Increased Energy Consumption
Sorry about the non-existent posting for the past couple of weeks. I’m working on a report on the market for photovoltaics for the next five years and am approaching deadline.
In case you’re not a faithful reader of this blog, here’s a brief recap:
- I contend that the developing world will be using more energy than is projected by the DOE’s Energy Information Agency and the IEA
- The difference is enough to be important for policy decisions
- We are sleepwalking into an environment where we will be making up the difference between projections and reality with coal
- This will have negative impacts on the environment
A case in point is Brazil. The DOE’s EIA projects the developing world will increase energy consumption at a rate of 2.4% per year between now and 2030. My calculations, published here, show that a growth rate of near 5% is far more in line with reality. Their year-on-year consumption, as reported here, was 5.9%.
China, according to the Economist Intelligence Unit, saw its energy consumption increase 136% in the decade ending in 2011. If they slow down to 2.4% annually, there will be rioting in the streets. Their current electricity consumption is yo-yoing back and forth, but the lowest it has been is 3.7% in April, down from 13% in December.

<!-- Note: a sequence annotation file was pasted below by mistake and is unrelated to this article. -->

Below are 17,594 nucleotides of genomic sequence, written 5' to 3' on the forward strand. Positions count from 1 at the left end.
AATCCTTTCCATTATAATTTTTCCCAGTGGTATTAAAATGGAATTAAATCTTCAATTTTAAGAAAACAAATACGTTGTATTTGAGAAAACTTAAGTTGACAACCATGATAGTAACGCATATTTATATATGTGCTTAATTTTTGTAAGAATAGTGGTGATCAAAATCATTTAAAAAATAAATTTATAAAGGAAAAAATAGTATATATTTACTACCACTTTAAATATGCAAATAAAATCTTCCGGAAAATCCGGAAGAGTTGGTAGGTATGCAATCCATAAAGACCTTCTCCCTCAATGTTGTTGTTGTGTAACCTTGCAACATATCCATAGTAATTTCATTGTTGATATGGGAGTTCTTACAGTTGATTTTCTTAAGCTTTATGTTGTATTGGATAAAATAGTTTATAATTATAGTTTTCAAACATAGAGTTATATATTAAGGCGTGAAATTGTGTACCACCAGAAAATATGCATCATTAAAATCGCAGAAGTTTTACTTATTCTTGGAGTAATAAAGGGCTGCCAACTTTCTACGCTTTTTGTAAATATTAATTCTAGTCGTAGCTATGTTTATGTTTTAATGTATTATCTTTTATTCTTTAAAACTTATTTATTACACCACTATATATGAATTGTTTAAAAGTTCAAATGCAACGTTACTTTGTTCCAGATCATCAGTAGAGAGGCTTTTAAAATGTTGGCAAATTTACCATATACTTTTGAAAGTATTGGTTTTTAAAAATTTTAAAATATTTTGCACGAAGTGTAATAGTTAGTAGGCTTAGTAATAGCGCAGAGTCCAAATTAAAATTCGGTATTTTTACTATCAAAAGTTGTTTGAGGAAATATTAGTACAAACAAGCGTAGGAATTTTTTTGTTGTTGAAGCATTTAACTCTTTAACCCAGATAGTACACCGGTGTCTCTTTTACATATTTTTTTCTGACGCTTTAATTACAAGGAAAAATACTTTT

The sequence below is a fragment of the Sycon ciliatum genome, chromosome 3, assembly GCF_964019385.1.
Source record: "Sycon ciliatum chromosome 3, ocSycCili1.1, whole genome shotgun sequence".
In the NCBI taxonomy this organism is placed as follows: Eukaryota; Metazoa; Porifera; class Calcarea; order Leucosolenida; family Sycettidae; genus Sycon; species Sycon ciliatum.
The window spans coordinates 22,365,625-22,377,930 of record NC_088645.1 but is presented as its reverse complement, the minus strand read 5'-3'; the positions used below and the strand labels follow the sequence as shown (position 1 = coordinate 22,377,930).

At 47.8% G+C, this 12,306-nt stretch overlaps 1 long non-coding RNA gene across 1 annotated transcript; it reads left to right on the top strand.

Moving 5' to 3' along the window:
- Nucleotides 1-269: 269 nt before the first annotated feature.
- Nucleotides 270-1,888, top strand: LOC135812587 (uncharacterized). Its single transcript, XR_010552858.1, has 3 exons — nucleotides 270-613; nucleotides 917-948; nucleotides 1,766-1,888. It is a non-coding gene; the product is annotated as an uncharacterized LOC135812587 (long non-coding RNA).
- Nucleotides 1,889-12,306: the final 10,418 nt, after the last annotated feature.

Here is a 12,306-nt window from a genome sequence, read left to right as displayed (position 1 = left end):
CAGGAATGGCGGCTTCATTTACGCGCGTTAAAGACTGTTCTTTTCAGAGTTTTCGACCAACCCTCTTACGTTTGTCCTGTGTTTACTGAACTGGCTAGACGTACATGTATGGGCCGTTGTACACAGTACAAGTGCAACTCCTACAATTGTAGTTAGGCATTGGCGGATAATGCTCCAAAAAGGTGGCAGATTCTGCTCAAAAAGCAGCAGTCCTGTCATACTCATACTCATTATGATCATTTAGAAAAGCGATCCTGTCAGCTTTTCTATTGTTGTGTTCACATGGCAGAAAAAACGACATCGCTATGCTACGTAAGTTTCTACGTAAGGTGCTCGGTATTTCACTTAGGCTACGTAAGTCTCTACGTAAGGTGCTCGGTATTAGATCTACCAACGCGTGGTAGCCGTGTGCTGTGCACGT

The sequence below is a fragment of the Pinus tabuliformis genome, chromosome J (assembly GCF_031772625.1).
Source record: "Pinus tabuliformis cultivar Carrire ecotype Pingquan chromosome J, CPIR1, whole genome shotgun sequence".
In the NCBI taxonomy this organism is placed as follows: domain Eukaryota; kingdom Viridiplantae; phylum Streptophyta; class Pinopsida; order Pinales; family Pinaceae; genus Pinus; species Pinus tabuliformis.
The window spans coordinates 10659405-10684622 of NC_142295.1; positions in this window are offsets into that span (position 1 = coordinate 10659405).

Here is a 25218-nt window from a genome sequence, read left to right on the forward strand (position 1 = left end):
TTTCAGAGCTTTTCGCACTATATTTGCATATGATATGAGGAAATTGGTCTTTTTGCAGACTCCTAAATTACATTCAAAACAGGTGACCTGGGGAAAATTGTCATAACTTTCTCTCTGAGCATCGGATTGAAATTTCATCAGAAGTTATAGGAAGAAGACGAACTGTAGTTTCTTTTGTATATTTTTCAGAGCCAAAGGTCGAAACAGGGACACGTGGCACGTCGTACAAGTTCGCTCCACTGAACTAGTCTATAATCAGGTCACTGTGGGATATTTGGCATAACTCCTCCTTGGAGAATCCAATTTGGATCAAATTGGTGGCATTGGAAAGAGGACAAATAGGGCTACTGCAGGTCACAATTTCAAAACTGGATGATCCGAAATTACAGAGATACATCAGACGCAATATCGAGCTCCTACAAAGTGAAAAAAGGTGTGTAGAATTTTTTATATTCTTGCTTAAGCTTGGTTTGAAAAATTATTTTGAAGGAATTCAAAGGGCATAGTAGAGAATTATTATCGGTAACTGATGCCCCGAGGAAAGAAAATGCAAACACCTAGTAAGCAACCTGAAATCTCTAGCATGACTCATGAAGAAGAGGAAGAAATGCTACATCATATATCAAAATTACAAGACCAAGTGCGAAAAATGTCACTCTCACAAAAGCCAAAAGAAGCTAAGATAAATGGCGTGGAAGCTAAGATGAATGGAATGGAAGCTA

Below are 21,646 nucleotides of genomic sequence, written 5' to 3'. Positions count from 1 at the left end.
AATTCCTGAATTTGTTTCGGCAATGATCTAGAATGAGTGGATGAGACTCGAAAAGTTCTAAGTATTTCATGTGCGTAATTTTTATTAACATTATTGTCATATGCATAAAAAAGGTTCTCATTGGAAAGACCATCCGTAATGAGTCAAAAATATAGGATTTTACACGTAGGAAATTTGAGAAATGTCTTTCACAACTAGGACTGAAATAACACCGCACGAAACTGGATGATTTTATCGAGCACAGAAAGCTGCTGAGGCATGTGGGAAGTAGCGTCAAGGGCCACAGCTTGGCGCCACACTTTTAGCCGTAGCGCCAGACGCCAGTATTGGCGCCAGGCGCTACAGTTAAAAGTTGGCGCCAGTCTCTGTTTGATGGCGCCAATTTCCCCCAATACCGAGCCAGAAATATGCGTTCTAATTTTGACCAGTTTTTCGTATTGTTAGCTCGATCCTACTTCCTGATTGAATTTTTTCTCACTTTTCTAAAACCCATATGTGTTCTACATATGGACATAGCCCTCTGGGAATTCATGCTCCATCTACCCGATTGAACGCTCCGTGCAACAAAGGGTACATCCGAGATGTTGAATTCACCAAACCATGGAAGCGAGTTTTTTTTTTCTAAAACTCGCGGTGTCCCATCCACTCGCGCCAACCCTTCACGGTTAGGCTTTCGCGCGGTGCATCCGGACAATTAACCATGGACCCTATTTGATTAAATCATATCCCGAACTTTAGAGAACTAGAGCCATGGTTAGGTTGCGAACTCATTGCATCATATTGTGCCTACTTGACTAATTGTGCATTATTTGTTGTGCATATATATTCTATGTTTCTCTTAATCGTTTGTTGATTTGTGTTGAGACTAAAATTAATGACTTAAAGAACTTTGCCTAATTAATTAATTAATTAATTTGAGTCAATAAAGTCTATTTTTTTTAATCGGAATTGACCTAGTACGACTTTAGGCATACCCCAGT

3000 Quads is about energy for the 21st century. The world’s population is now estimated to peak at between 9 and 10 billion people somewhere around 2075. If they use energy at the same rate as the average American, they will consume 3,000 quadrillion btus. That isn’t written in stone–the Danes use half as much energy per person as Americans and they have a pretty good life. The developing world could aim for a Danish lifestyle instead of Yankee over-exuberance. But if it comes to pass, then we face a dilemma. If most of that energy is provided by burning coal, we face something close to disaster. My name is Tom Fuller. I work at a solar power company called Sungevity, a premiere provider of solar power to homeowners in the United States.
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